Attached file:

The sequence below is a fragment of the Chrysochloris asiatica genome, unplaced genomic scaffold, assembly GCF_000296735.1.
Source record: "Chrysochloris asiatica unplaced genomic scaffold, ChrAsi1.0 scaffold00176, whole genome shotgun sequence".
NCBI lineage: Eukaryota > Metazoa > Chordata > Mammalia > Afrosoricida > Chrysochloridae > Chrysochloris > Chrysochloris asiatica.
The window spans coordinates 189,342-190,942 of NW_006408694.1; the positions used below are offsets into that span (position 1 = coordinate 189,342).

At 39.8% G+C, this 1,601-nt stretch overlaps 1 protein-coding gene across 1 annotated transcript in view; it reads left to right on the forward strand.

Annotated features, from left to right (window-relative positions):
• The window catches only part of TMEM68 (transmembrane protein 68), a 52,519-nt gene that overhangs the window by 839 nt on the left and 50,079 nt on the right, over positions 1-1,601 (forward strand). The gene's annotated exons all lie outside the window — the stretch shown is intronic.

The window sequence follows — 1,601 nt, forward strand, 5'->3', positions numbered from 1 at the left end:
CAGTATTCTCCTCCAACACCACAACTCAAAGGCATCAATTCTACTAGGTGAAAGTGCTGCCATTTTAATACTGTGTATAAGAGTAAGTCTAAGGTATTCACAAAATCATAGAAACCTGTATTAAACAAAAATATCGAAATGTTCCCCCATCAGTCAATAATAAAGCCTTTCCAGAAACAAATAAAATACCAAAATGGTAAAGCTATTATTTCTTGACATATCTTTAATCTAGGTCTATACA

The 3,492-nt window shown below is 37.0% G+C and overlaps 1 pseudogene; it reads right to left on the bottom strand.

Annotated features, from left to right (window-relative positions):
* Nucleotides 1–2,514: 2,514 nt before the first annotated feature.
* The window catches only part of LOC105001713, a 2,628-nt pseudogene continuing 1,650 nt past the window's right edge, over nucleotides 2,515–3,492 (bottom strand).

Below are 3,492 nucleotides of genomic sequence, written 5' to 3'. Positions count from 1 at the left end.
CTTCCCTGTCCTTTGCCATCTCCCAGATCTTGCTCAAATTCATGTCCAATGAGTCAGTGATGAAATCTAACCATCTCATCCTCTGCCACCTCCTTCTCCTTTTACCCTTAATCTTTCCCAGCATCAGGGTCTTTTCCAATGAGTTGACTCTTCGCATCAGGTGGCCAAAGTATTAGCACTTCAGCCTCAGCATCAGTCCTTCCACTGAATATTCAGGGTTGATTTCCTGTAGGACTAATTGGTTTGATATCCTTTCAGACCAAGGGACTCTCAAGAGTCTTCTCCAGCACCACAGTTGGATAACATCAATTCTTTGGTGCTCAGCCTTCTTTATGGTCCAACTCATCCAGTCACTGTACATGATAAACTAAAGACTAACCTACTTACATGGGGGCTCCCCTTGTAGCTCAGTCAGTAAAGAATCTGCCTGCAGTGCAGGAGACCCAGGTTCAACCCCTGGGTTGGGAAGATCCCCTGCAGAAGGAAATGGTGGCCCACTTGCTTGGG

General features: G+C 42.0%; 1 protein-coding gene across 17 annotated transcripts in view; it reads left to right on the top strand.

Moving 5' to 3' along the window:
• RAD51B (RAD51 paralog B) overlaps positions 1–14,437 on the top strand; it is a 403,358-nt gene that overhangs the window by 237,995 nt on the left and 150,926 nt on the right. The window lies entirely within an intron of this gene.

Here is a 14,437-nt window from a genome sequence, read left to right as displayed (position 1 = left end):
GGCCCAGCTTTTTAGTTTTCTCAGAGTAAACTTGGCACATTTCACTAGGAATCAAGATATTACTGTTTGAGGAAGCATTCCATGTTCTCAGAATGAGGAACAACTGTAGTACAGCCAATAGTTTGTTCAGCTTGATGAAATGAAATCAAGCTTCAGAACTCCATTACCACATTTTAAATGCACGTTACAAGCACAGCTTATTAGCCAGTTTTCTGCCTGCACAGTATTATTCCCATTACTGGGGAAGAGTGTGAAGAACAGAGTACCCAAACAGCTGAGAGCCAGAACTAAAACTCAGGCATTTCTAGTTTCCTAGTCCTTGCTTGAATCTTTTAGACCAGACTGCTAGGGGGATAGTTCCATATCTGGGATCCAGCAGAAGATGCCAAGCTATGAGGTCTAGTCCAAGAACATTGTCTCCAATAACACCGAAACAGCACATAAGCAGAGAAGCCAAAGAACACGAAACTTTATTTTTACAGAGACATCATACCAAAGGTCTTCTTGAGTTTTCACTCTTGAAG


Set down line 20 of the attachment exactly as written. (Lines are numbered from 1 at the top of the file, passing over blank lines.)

GGCCCAGCTTTTTAGTTTTCTCAGAGTAAACTTGGCACATTTCACTAGGAATCAAGATATTACTGTTTGAGGAAGCATTCCATGTTCTCAGAATGAGGAACAACTGTAGTACAGCCAATAGTTTGTTCAGCTTGATGAAATGAAATCAAGCTTCAGAACTCCATTACCACATTTTAAATGCACGTTACAAGCACAGCTTATTAGCCAGTTTTCTGCCTGCACAGTATTATTCCCATTACTGGGGAAGAGTGTGAAGAACAGAGTACCCAAACAGCTGAGAGCCAGAACTAAAACTCAGGCATTTCTAGTTTCCTAGTCCTTGCTTGAATCTTTTAGACCAGACTGCTAGGGGGATAGTTCCATATCTGGGATCCAGCAGAAGATGCCAAGCTATGAGGTCTAGTCCAAGAACATTGTCTCCAATAACACCGAAACAGCACATAAGCAGAGAAGCCAAAGAACACGAAACTTTATTTTTACAGAGACATCATACCAAAGGTCTTCTTGAGTTTTCACTCTTGAAG